viSishTAdvaita systems as they are accepted today, and are greatly
emphasized by SrI rAmAnuja (e.g., prapatti in the gadya-traya-s).

1. The concept of prapatti
2. insistence on an austere life, 
3. dedicating all actions including sleeping and eating to bhagavAn, 
4. the concept of disinterested action which in the end leads to God
realization, etc". 

High-level view of the postulates of the pA'ncarAtra:

	At a high-level following are some of the highlights of the
pA'ncarAtra system:  

  1. The pA'ncarAtra does not admit of a plurality of God, but is an
uncompromising monotheism.  

  2. prapatti is a means to moksha that is available to everyone
without any constraints regarding varNa etc., and which is available in
this birth itself.

  3. A very austere way of life where everything that is done is done
for bhagavan's pleasure, not excepting eating and sleeping.

  4. nishkAmya karma, or disinterested action, which will ultimately
lead to God-realization.

  5. pA'ncarAtra emphasizes ritual worship consisting of dIkshA,
ArAdhana, pUjA, function and use of nirmAlya and naivedya, and
pa'ncakAlikA (these will be covered more elaborately later).  

What is listed below is one interpretation of the postulates of
pA'ncarAtra.  I am not listing multiple interpretations here in the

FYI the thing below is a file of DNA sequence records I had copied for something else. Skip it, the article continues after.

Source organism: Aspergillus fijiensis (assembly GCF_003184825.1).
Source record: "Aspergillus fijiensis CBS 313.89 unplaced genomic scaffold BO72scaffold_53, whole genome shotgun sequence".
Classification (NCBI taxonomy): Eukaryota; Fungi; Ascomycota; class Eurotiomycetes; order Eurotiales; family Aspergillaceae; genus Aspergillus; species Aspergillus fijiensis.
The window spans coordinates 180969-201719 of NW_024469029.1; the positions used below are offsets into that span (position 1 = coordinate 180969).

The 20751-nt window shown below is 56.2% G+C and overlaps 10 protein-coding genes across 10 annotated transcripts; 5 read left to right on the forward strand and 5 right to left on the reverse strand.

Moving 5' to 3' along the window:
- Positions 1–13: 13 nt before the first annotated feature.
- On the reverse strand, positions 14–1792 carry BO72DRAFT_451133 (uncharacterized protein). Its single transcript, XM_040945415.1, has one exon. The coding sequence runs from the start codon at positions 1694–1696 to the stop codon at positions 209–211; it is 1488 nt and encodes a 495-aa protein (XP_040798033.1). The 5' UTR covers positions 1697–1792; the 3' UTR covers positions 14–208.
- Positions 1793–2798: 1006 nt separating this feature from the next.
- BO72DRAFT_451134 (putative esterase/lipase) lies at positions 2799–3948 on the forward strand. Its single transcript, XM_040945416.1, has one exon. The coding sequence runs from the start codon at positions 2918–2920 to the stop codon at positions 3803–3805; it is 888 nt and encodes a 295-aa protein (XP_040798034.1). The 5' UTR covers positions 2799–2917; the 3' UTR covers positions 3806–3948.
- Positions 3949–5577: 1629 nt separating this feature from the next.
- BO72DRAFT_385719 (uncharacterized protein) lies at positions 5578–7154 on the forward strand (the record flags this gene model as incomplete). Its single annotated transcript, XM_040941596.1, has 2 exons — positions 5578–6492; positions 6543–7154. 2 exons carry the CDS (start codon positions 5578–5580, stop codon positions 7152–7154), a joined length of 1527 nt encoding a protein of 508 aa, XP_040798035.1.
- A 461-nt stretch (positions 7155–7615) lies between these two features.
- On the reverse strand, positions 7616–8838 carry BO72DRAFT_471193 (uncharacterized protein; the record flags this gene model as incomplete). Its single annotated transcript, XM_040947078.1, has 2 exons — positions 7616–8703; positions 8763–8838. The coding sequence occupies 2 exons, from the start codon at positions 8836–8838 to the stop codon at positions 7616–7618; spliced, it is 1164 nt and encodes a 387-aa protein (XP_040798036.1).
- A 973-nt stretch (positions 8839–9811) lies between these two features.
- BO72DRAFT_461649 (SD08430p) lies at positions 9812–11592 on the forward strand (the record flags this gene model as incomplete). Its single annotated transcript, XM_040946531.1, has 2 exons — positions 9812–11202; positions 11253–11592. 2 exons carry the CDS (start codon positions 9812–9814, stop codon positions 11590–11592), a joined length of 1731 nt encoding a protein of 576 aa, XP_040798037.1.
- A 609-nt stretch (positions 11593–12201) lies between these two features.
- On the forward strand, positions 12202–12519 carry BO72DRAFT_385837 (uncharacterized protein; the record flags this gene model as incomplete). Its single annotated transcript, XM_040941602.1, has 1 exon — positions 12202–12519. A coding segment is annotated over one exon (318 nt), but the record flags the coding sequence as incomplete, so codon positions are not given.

interests of brevity and simplicity.  

1.  The nature of Godhead - bhagavat who denotes the manifested
configuration of the six qualities;  not only an absolute,
indescribable, and transcendental Brahman of the vedAntins, but also a
personal god, worthy of adoration and worship;  also different forms
(vyuha, vibhava, arcA etc.) assumed by the personal god.

2.  karma - panca-kAla procedures

3.  vidyA - systematized spiritual knowledge, or the energy of the
Godhead which works within the individual for producing knowledge.  The
samkarshaNa aspect of Godhead bestows the knowledge of scriptures
(Sastra-j~nAna), the pradyumna aspect the knowledge of practice
(anushThAna mArga), and the aniruddha aspect the benefits of such
knowledge and practice (kriyA-phala).

4.  kAla - the principle of time.  Time is viewed as that which causes
the disturbance in the guNa-s and which brings about everything in the
universe in an orderly fashion.

5.  kartavya - what ought to be done as a duty.  The daily and
imperative worship at home, meditation, etc.

6.  vaiSeshika - special ceremonies such as pratisTha in a temple,
pavitrotsava, adhyayanotsava, etc.

7. samyama - yogic practices - the yoga of restraints.  (Chapter 6 of
bhagavad-gItA emphasizes the value of yoga, and Lord kRshNa tells
arjuna - tasmAt yogI bhavArjuna - therefore you should become a yogi). 

8.  cintA - dhyAna (contemplation), cintana (visualizations), etc. 
These are in the category of antar-yAga (internal or mental
sacrifices).  
     
9.  mArga - the path to be chosen for securing salvation.  SAttvata
samhitA mentions devotion (bhakti) as the mArga - bhakti which is firm
(acala), pure (Suddha), constant (nitya), unwavering (avyabhicAriNI). 
ahirbudhnya samhitA indicates that the mArga is namana (bowing) -
involved in the mantra-s which proclaim SaraNAgati (surrender).  This
refers to total and confident surrender of oneself and all that belongs
to oneself to Godhead, and is an important concept of viSishTAdvaita.

-To be continued.

-dAsan kRshNamAcAryan